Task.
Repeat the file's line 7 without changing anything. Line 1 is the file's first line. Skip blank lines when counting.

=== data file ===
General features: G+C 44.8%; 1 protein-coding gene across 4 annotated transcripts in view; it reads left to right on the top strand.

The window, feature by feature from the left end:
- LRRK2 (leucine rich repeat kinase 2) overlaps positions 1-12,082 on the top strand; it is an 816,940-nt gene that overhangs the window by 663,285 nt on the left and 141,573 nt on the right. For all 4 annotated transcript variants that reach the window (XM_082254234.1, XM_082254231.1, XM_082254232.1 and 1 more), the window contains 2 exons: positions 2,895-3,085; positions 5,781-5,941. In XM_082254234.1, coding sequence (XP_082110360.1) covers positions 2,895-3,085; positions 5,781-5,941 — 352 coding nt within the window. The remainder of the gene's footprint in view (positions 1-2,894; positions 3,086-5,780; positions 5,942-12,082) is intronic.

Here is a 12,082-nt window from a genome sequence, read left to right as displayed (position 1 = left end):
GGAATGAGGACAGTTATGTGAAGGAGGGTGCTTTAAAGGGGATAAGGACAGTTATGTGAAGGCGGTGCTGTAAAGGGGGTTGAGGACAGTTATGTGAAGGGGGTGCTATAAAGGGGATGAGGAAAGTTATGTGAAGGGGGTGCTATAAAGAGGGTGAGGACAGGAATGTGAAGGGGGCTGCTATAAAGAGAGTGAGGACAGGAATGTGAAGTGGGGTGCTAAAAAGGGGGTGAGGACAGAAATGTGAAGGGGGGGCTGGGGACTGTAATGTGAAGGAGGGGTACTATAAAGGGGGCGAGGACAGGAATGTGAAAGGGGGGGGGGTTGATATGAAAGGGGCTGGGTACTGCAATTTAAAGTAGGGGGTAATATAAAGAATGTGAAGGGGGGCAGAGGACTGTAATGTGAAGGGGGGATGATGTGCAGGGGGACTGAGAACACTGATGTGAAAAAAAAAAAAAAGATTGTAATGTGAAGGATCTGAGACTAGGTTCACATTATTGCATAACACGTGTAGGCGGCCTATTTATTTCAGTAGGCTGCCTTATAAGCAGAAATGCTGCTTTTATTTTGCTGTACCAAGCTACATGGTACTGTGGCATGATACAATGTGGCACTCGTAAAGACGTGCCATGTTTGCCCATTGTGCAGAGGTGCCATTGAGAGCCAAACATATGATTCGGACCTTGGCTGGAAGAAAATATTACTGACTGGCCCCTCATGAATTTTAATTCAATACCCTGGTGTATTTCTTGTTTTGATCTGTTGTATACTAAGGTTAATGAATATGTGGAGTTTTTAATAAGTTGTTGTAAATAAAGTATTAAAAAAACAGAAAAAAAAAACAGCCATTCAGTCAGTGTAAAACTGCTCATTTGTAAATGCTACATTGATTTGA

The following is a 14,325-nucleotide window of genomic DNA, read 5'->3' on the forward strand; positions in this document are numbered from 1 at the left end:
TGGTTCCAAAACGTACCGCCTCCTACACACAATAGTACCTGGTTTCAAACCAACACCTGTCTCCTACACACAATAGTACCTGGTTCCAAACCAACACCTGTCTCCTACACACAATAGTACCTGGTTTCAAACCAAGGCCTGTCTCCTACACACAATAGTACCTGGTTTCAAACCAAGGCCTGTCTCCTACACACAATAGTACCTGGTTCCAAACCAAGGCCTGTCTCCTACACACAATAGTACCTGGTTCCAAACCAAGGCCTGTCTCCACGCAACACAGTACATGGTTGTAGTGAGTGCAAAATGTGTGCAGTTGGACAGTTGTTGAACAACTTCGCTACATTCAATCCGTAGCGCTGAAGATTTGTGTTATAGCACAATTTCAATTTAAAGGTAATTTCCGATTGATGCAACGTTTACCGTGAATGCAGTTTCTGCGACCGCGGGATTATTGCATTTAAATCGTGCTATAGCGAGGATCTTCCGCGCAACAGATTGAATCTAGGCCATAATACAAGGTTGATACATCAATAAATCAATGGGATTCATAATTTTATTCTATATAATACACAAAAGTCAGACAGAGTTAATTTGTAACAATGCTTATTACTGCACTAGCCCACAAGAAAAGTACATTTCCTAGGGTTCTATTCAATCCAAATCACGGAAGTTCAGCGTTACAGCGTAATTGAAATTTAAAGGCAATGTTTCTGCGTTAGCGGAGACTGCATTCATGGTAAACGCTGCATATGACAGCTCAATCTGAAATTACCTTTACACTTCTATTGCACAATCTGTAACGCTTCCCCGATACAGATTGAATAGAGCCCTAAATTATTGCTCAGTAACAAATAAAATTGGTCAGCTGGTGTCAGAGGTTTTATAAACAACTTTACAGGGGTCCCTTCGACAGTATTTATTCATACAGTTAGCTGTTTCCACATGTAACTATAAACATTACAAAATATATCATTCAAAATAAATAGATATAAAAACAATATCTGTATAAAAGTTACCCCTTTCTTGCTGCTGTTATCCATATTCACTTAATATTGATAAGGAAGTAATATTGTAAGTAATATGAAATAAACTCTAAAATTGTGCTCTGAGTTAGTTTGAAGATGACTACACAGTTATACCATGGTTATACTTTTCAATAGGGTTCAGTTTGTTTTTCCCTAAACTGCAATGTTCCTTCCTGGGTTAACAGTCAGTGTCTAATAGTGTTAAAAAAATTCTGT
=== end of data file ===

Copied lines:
TGGTTCCAAAACGTACCGCCTCCTACACACAATAGTACCTGGTTTCAAACCAACACCTGTCTCCTACACACAATAGTACCTGGTTCCAAACCAACACCTGTCTCCTACACACAATAGTACCTGGTTTCAAACCAAGGCCTGTCTCCTACACACAATAGTACCTGGTTTCAAACCAAGGCCTGTCTCCTACACACAATAGTACCTGGTTCCAAACCAAGGCCTGTCTCCTACACACAATAGTACCTGGTTCCAAACCAAGGCCTGTCTCCACGCAACACAGTACATGGTTGTAGTGAGTGCAAAATGTGTGCAGTTGGACAGTTGTTGAACAACTTCGCTACATTCAATCCGTAGCGCTGAAGATTTGTGTTATAGCACAATTTCAATTTAAAGGTAATTTCCGATTGATGCAACGTTTACCGTGAATGCAGTTTCTGCGACCGCGGGATTATTGCATTTAAATCGTGCTATAGCGAGGATCTTCCGCGCAACAGATTGAATCTAGGCCATAATACAAGGTTGATACATCAATAAATCAATGGGATTCATAATTTTATTCTATATAATACACAAAAGTCAGACAGAGTTAATTTGTAACAATGCTTATTACTGCACTAGCCCACAAGAAAAGTACATTTCCTAGGGTTCTATTCAATCCAAATCACGGAAGTTCAGCGTTACAGCGTAATTGAAATTTAAAGGCAATGTTTCTGCGTTAGCGGAGACTGCATTCATGGTAAACGCTGCATATGACAGCTCAATCTGAAATTACCTTTACACTTCTATTGCACAATCTGTAACGCTTCCCCGATACAGATTGAATAGAGCCCTAAATTATTGCTCAGTAACAAATAAAATTGGTCAGCTGGTGTCAGAGGTTTTATAAACAACTTTACAGGGGTCCCTTCGACAGTATTTATTCATACAGTTAGCTGTTTCCACATGTAACTATAAACATTACAAAATATATCATTCAAAATAAATAGATATAAAAACAATATCTGTATAAAAGTTACCCCTTTCTTGCTGCTGTTATCCATATTCACTTAATATTGATAAGGAAGTAATATTGTAAGTAATATGAAATAAACTCTAAAATTGTGCTCTGAGTTAGTTTGAAGATGACTACACAGTTATACCATGGTTATACTTTTCAATAGGGTTCAGTTTGTTTTTCCCTAAACTGCAATGTTCCTTCCTGGGTTAACAGTCAGTGTCTAATAGTGTTAAAAAAATTCTGT